Please send your comments to : HSGtestimony@cga.ct.gov with subject line: “Improve 8-30g” with copies to Tony.Hwang@cga.ct.gov, Brenda.Kupchick@cga.ct.gov and firstname.lastname@example.org
As reported by the Fairfield Sun on February 6, 2017
Housing Committee Co-Chair Sen. Tony Hwang and Ranking Member Rep. Brenda Kupchick today issued the following statement: Area residents can now tell state lawmakers what they think of the controversial affordable housing state law known as 8-30g. The CT General Statute section 8-30g law:
- Has been used by developers to bypass local control and zoning regulations and environmental concerns
- Has caused controversial housing decisions throughout Connecticut after costly and inflammatory court litigation.
- Has the potential to forever alter the unique and historical character of neighborhood architecture and communities.
This year, we have an opportunity to:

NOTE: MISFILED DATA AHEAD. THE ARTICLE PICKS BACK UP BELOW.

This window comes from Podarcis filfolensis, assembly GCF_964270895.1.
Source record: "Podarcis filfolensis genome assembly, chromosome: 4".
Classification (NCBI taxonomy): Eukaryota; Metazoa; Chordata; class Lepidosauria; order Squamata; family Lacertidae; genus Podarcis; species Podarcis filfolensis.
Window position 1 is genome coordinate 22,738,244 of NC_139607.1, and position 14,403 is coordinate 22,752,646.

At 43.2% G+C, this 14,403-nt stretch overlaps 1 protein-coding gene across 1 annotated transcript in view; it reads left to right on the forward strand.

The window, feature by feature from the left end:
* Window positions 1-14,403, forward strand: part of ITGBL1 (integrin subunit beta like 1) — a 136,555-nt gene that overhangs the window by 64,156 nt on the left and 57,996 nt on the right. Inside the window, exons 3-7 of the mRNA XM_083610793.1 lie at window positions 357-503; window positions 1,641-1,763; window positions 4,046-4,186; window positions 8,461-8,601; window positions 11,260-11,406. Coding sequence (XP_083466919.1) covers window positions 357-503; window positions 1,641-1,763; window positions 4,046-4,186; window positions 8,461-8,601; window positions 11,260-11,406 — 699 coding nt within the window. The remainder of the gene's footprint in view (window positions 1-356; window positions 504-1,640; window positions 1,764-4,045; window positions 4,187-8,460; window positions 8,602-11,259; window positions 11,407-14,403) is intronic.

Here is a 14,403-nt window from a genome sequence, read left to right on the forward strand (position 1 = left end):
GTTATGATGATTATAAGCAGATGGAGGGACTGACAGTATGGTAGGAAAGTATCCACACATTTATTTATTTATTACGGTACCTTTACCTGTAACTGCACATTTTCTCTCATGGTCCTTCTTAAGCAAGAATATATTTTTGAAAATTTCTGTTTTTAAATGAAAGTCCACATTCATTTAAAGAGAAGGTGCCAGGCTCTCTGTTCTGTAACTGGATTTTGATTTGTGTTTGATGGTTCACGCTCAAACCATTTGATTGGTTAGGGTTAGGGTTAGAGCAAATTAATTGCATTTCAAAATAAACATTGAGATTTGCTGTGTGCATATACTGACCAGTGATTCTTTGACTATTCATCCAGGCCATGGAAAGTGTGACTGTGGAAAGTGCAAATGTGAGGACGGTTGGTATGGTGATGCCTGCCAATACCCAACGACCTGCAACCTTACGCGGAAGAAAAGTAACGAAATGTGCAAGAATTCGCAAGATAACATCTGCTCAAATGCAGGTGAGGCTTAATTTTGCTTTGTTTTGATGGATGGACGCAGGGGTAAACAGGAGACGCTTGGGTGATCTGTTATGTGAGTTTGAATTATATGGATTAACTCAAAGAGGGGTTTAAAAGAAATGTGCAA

- Take a close look at this law and how it can be improved and adapted to meet changing community needs.
- Receive input from local zoning officials, community leaders and residents from impacted neighborhoods.
- Come to a solution which provides towns with much-needed control and flexibility while also achieving the goal of increasing our stock of workforce housing.
The Connecticut General Assembly’s Housing Committee will hold a public hearing on the 8-30g law on Thursday, Feb. 16 at the Legislative Office Building in Hartford. You can email your comments about the law today to the Housing Committee at HSGtestimony@cga.ct.gov. The comment may be as brief as you like. Include your name and town in the email.
Put “Improve 8-30g” in the email’s subject line
Copy us on the email at Tony.Hwang@cga.ct.gov and Brenda.Kupchick@cga.ct.gov
For more information on the law, visit cga.ct.gov/2017/rpt/pdf/2017-R-0013.pdf. For more information, call 800-842-1421 (Co-Chair Sen. Hwang) and 800-842-1423 (Ranking Member Rep. Kupchick).
Easton Courier: Letter to the Editory, January 24, 2017
To the Editor:
To legally reject an application for an affordable housing development such as Easton Crossing, the probable cause of harm to the health and safety of the populace has to outweigh the need for affordable housing in Easton.
Apparently there are 15 affordable housing units in Easton, which have had an approximate 50% vacancy rate for the last several years. If this is so, there doesn’t appear to be a demand for the existing affordable housing in Easton, much less a need for even more affordable housing.